Skip to main content

An observational cohort study of interstitial lung abnormalities (ILAs) in a large Japanese health screening population (Kumamoto ILA study in Japan: KILA-J)



Interstitial lung abnormalities (ILAs) are subtle or mild parenchymal abnormalities observed in more than 5% of the lungs on computed tomography (CT) scans in patients in whom interstitial lung disease was not previously clinically suspected and is considered. ILA is considered to be partly undeveloped stages of idiopathic pulmonary fibrosis (IPF) or progressive pulmonary fibrosis (PPF). This study aims to clarify the frequency of subsequent IPF or PPF diagnosis, the natural course from the preclinical status of the diseases, and the course after commencing treatment.


This is an ongoing, prospective, multicentre observational cohort study of patients with ILA referred from general health screening facilities with more than 70,000 annual attendances. Up to 500 participants will be enrolled annually over 3 years, with 5-year assessments every six months. Treatment intervention including anti-fibrotic agents will be introduced in disease progression cases. The primary outcome is the frequency of subsequent IPF or PPF diagnoses. Additionally, secondary and further endpoints are associated with the efficacy of early therapeutic interventions in cases involving disease progression, including quantitative assessment by artificial intelligence.


This is the first prospective, multicentre, observational study to clarify (i) the aetiological data of patients with ILA from the largest general health check-up population, (ii) the natural course of IPF or PPF from the asymptomatic stage, and (iii) the effects and outcomes of early therapeutic intervention including anti-fibrotic agents for progressive cases of ILA. The results of this study could significantly impact the clinical practice and treatment strategy for progressive fibrosing interstitial lung diseases.

Trial registration number


Peer Review reports


An interstitial lung abnormality (ILA) is defined as “incidental identification of non-dependent abnormalities on computed tomography, including ground-glass or reticular abnormalities, lung distortion, traction bronchiectasis/bronchiolectasis, honeycombing, and non-emphysematous cysts involving at least 5% of a lung zone in individuals in whom interstitial lung disease is not suspected [1,2,3]. The clinical importance of ILAs has been increasingly recognised as early and asymptomatic lesions in cases of progressive fibrosing interstitial lung diseases (ILDs) [4, 5]. Furthermore, the presence of ILAs is a prognostic factor in ILD, lung cancer, and chronic obstructive pulmonary disease (COPD). This is because ILAs are subcategorised as non-fibrotic and fibrotic, with fibrotic abnormalities thought to represent early or mild pulmonary fibrosis, resulting in a higher risk of complications in lung cancer or COPD [1,2,3, 6]. Although an asymptomatic period in which ILAs can be detected during high-resolution computed tomography (HRCT) examinations is likely to precede a pulmonary fibrosis diagnosis, the natural history of progression from ILA stage to overt disease remains unknown [4, 5]. This challenge has remained unresolved with progressive pulmonary fibrosis (PPF) as a newly defined pathological concept characterised by progressive fibrosis as well as IPF [5, 7]. Furthermore, the effect of early anti-fibrotic drug therapies for ILA on progressed disease stages is unknown. However, anti-fibrotic drugs have effectively prevented the decline of forced vital capacity (FVC) with a potential for improved IPF or PPF prognoses [8, 9].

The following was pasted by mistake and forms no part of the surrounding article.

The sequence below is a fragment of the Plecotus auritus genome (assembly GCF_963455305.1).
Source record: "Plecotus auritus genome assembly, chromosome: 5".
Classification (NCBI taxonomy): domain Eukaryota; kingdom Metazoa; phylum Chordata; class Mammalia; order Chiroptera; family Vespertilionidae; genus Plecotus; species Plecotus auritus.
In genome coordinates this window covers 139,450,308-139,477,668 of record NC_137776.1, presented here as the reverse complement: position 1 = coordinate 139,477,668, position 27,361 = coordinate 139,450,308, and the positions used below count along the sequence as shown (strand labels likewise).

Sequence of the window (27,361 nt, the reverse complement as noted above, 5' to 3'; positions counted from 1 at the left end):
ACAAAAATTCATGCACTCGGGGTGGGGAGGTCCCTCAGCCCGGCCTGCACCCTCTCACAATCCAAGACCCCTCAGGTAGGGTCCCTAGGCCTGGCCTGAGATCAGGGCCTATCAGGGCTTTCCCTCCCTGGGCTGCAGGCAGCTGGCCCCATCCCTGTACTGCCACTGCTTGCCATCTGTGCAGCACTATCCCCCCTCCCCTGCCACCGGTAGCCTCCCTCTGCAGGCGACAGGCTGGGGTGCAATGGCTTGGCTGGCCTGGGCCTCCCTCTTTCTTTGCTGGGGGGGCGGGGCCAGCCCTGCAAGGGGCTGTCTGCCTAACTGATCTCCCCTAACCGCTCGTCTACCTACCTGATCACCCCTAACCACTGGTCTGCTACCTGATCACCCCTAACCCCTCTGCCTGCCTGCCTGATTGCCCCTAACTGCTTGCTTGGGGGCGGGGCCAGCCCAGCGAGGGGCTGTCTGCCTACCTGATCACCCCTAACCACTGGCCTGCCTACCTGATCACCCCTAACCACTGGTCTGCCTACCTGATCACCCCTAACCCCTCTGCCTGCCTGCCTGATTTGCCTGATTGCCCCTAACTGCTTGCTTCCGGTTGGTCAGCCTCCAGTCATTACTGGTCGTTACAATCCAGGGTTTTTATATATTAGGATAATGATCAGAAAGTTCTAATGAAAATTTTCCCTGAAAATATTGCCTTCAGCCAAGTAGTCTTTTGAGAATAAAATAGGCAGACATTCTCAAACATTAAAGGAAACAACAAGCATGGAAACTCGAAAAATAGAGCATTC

The frequency of ILA and predictors of ILA progression have been identified in large studies on COPD cases and populations at risk of cardiovascular diseases [3, 6]. In addition to age, smoking history, body mass index (BMI), and genotype being predictive background factors for ILA progression [3, 6, 10], HRCT findings and patterns of ILA have also been identified as progression and prognostic factors [10,11,12]. However, there is limited data on ILA in many general check-up populations [12]. Hence, this study aims to clarify the natural course from ILA or the asymptomatic stage in patients subsequently diagnosed with IPF or PPF and the course and outcome after the introduction of therapeutic interventions. Additionally, this study also aims to clarify the frequency and progression index of ILA by analysing ILA cases screened from general health screening facilities with the largest number of examinees.


Study design

This is a prospective, multicentre observational cohort study on ILAs diagnosed by respiratory specialists from general health screening facilities in Kumamoto Prefecture, Japan. Other details of the study’s design are as follows:

  • Presence or absence of invasion: Mild invasion (no new needle insertion with plasma blood sampling at enrolment:)

  • Presence or absence of intervention: No intervention.

  • Presence or absence of use of samples collected from the human body: Yes (plasma and serum are stored).

  • Positioning of the study: observational study.

  • Randomisation: None.

Participant characteristics

Study population